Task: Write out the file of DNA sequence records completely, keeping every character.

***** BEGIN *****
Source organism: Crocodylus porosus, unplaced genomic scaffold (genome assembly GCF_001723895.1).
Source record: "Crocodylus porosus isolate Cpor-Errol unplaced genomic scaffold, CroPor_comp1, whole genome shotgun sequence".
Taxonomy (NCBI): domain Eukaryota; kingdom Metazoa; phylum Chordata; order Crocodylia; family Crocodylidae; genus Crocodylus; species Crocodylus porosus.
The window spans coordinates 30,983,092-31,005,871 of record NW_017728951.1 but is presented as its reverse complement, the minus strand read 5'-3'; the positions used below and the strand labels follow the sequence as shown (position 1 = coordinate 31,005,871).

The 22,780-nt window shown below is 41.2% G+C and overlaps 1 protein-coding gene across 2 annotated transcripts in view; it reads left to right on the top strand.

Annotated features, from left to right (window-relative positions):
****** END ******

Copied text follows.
Source organism: Crocodylus porosus, unplaced genomic scaffold (genome assembly GCF_001723895.1).
Source record: "Crocodylus porosus isolate Cpor-Errol unplaced genomic scaffold, CroPor_comp1, whole genome shotgun sequence".
Taxonomy (NCBI): domain Eukaryota; kingdom Metazoa; phylum Chordata; order Crocodylia; family Crocodylidae; genus Crocodylus; species Crocodylus porosus.
The window spans coordinates 30,983,092-31,005,871 of record NW_017728951.1 but is presented as its reverse complement, the minus strand read 5'-3'; the positions used below and the strand labels follow the sequence as shown (position 1 = coordinate 31,005,871).

The 22,780-nt window shown below is 41.2% G+C and overlaps 1 protein-coding gene across 2 annotated transcripts in view; it reads left to right on the top strand.

Annotated features, from left to right (window-relative positions):